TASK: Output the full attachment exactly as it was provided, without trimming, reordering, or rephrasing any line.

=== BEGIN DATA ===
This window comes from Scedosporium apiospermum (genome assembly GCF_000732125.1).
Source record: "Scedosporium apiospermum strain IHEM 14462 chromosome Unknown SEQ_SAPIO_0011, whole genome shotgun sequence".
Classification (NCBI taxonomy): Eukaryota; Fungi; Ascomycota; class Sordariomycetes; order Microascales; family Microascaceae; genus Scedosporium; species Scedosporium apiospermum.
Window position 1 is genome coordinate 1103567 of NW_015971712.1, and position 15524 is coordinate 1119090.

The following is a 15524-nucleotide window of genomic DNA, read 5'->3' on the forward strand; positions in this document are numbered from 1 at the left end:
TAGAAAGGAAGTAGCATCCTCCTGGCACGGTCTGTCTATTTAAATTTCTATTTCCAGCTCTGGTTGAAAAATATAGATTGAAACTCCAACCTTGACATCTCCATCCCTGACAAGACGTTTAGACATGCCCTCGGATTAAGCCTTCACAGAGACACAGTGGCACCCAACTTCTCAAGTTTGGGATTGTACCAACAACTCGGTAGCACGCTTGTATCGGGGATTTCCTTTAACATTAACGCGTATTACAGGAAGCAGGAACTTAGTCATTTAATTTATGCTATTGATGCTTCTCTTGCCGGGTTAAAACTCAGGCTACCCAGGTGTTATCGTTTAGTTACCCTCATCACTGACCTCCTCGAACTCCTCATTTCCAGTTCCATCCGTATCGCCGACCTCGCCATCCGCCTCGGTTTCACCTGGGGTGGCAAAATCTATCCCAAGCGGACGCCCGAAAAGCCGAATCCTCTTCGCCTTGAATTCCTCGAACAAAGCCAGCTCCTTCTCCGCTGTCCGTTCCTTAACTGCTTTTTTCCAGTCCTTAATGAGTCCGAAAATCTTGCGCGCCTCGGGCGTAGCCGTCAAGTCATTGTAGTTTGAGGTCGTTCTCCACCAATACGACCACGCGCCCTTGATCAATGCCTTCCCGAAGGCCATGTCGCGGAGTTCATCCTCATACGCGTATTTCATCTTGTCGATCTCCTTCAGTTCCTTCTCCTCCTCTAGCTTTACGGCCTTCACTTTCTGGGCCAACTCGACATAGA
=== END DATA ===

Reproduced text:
This window comes from Scedosporium apiospermum (genome assembly GCF_000732125.1).
Source record: "Scedosporium apiospermum strain IHEM 14462 chromosome Unknown SEQ_SAPIO_0011, whole genome shotgun sequence".
Classification (NCBI taxonomy): Eukaryota; Fungi; Ascomycota; class Sordariomycetes; order Microascales; family Microascaceae; genus Scedosporium; species Scedosporium apiospermum.
Window position 1 is genome coordinate 1103567 of NW_015971712.1, and position 15524 is coordinate 1119090.

The following is a 15524-nucleotide window of genomic DNA, read 5'->3' on the forward strand; positions in this document are numbered from 1 at the left end:
TAGAAAGGAAGTAGCATCCTCCTGGCACGGTCTGTCTATTTAAATTTCTATTTCCAGCTCTGGTTGAAAAATATAGATTGAAACTCCAACCTTGACATCTCCATCCCTGACAAGACGTTTAGACATGCCCTCGGATTAAGCCTTCACAGAGACACAGTGGCACCCAACTTCTCAAGTTTGGGATTGTACCAACAACTCGGTAGCACGCTTGTATCGGGGATTTCCTTTAACATTAACGCGTATTACAGGAAGCAGGAACTTAGTCATTTAATTTATGCTATTGATGCTTCTCTTGCCGGGTTAAAACTCAGGCTACCCAGGTGTTATCGTTTAGTTACCCTCATCACTGACCTCCTCGAACTCCTCATTTCCAGTTCCATCCGTATCGCCGACCTCGCCATCCGCCTCGGTTTCACCTGGGGTGGCAAAATCTATCCCAAGCGGACGCCCGAAAAGCCGAATCCTCTTCGCCTTGAATTCCTCGAACAAAGCCAGCTCCTTCTCCGCTGTCCGTTCCTTAACTGCTTTTTTCCAGTCCTTAATGAGTCCGAAAATCTTGCGCGCCTCGGGCGTAGCCGTCAAGTCATTGTAGTTTGAGGTCGTTCTCCACCAATACGACCACGCGCCCTTGATCAATGCCTTCCCGAAGGCCATGTCGCGGAGTTCATCCTCATACGCGTATTTCATCTTGTCGATCTCCTTCAGTTCCTTCTCCTCCTCTAGCTTTACGGCCTTCACTTTCTGGGCCAACTCGACATAGA